Project Gemini's objective was the development of space travel techniques to support the Apollo mission to land astronauts on the Moon.
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All Project Gemini flights were launched from Launch Complex 19 at Cape Kennedy Air Force Station in Florida.
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Project Gemini was the first program to use the newly built Mission Control Center at the Houston Manned Spacecraft Center for flight control.
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Project Gemini was robust enough that the United States Air Force planned to use it for the Manned Orbital Laboratory program, which was later canceled.
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Project Gemini believed Gemini spacecraft could fly in lunar operations before Project Apollo, and cost less.
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Gus Grissom, acting as Houston capsule communicator when Ed White performed his spacewalk on Project Gemini 4, is heard on flight recordings pronouncing the spacecraft's call sign "Jeh-mih-nee 4", and the NASA pronunciation is used in the 2018 film First Man.
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Project Gemini presented two initial versions of a two-man spacecraft, then designated Mercury Mark II, at a NASA retreat at Wallops Island in March 1961.
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Project Gemini was previously the chief aerodynamicist on Avro Canada's Avro Arrow fighter interceptor program.
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Project Gemini's team was responsible for completion of the complex pad close-out procedures just prior to spacecraft launch, and he was the last person the astronauts would see prior to closing the hatch.
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Unlike Mercury, Project Gemini used completely solid-state electronics, and its modular design made it easy to repair.
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Project Gemini reviewed several films of Atlas and Titan II ICBM failures, which he used to estimate the approximate size of a fireball produced by an exploding launch vehicle and from this he gauged that the Titan II would produce a much smaller explosion, thus the spacecraft could get away with ejection seats.
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Project Gemini was the first astronaut-carrying spacecraft to include an onboard computer, the Project Gemini Guidance Computer, to facilitate management and control of mission maneuvers.
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Unlike Mercury, Project Gemini used in-flight radar and an artificial horizon, similar to those used in the aviation industry.
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Project Gemini added control of the spacecraft's translation with a pair of T-shaped handles .
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Original intention for Project Gemini was to land on solid ground instead of at sea, using a Rogallo wing rather than a parachute, with the crew seated upright controlling the forward motion of the craft.
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Project Gemini was equipped with an Orbit Attitude and Maneuvering System, containing sixteen thrusters for translation control in all three perpendicular axes, in addition to attitude control as in Mercury.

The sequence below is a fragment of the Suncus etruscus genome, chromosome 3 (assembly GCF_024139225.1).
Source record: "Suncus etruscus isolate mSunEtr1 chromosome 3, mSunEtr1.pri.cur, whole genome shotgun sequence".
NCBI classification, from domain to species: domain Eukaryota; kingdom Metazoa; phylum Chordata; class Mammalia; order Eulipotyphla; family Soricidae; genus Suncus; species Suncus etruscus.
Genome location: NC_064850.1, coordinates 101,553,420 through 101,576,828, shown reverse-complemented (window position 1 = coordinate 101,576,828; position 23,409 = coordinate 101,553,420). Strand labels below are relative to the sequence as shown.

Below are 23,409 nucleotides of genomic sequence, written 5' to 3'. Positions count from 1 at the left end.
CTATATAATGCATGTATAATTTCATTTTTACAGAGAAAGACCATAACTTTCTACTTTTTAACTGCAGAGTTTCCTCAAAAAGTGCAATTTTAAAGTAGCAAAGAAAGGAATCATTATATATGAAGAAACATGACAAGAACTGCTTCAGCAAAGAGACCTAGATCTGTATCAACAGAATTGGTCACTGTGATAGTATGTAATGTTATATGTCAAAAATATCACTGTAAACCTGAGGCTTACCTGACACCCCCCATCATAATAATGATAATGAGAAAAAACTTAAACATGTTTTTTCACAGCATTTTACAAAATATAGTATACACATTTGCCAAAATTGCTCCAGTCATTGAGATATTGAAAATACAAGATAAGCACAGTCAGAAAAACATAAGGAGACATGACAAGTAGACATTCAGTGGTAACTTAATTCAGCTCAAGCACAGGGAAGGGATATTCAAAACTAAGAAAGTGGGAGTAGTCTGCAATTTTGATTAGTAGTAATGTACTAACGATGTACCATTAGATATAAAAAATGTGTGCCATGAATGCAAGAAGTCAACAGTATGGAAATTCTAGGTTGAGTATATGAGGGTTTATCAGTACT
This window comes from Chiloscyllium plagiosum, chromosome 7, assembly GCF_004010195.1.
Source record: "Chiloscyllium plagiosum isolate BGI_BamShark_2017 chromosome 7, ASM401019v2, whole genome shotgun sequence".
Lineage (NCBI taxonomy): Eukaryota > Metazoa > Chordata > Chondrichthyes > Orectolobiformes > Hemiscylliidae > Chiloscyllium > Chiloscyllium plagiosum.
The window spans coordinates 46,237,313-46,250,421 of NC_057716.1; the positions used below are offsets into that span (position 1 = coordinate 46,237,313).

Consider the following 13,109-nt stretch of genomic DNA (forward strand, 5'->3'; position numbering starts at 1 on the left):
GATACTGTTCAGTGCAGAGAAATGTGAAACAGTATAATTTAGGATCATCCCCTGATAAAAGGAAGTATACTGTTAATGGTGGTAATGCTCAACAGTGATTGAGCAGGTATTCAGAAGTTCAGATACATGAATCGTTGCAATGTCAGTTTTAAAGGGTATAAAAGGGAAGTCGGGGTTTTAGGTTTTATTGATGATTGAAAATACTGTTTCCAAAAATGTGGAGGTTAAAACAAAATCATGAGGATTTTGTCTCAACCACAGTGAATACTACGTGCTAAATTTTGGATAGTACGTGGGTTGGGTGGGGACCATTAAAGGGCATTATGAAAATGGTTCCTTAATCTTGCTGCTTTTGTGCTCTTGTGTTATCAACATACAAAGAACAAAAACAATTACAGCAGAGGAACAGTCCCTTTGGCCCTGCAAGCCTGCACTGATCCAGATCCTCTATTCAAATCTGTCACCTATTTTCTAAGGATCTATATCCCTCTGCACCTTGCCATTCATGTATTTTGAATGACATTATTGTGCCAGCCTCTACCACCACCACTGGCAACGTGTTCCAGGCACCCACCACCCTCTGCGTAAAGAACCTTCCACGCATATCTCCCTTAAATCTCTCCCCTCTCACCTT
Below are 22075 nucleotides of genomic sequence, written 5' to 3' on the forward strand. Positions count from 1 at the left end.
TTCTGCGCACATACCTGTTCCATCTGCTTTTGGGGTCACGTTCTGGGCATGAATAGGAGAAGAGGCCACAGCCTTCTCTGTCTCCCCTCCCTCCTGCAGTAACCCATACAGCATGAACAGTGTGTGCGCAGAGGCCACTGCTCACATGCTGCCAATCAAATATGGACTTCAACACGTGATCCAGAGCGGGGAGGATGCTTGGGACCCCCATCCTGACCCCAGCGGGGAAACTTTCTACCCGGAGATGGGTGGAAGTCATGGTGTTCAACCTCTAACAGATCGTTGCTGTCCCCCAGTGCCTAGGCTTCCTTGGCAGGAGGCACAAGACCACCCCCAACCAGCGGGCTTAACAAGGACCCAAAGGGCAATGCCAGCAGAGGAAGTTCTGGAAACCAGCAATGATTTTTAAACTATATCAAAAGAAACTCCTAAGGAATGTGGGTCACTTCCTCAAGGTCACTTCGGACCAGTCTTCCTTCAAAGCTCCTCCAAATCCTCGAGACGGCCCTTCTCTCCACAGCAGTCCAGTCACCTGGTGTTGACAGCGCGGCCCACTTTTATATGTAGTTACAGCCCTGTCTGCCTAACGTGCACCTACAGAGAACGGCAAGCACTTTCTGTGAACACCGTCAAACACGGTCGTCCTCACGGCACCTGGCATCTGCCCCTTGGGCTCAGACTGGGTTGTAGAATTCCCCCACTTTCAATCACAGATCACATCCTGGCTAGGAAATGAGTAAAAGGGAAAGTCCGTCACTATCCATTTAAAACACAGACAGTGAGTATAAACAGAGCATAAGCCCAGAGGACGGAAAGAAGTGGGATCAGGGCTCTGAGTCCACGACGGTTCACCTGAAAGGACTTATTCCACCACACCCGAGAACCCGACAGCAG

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Project Gemini was in some regards more advanced than Apollo because the latter program began almost a year earlier.
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The backup crew for Project Gemini 3 was Grissom and Borman, who were slated for Project Gemini 6, to be the first long-duration mission.
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Project Gemini reassigned See to be the prime commander of Gemini 9 and put Scott as pilot of Gemini 8 and Charles Bassett as the pilot of Gemini 9.
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In 1964 and 1965, two Project Gemini missions were flown without crews to test systems and the heat shield.
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McDonnell Aircraft, the main contractor for Mercury and Project Gemini, was one of the original bidders on the prime contract for Apollo, but lost out to North American Aviation.
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Range of applications were considered for Advanced Project Gemini missions, including military flights, space station crew and logistics delivery, and lunar flights.
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Some Advanced Project Gemini proposals used "off-the-shelf" Project Gemini spacecraft, unmodified from the original program, while others featured modifications to allow the spacecraft to carry more crew, dock with space stations, visit the Moon, and perform other mission objectives.
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Big Project Gemini was another proposal by McDonnell Douglas made in August 1969.
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Two baseline spacecraft were defined: a nine-man minimum modification version of the Gemini B called Min-Mod Big G and a 12-man advanced concept, having the same exterior geometry but with new, state-of-the-art subsystems, called Advanced Big G Three launch vehicles-Saturn IB, Titan IIIM, and Saturn INT-20 were investigated for use with the spacecraft.
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Blue Project Gemini was canceled in 1963 by Secretary of Defense Robert McNamara, who decided the NASA Project Gemini flights could conduct necessary military experiments.
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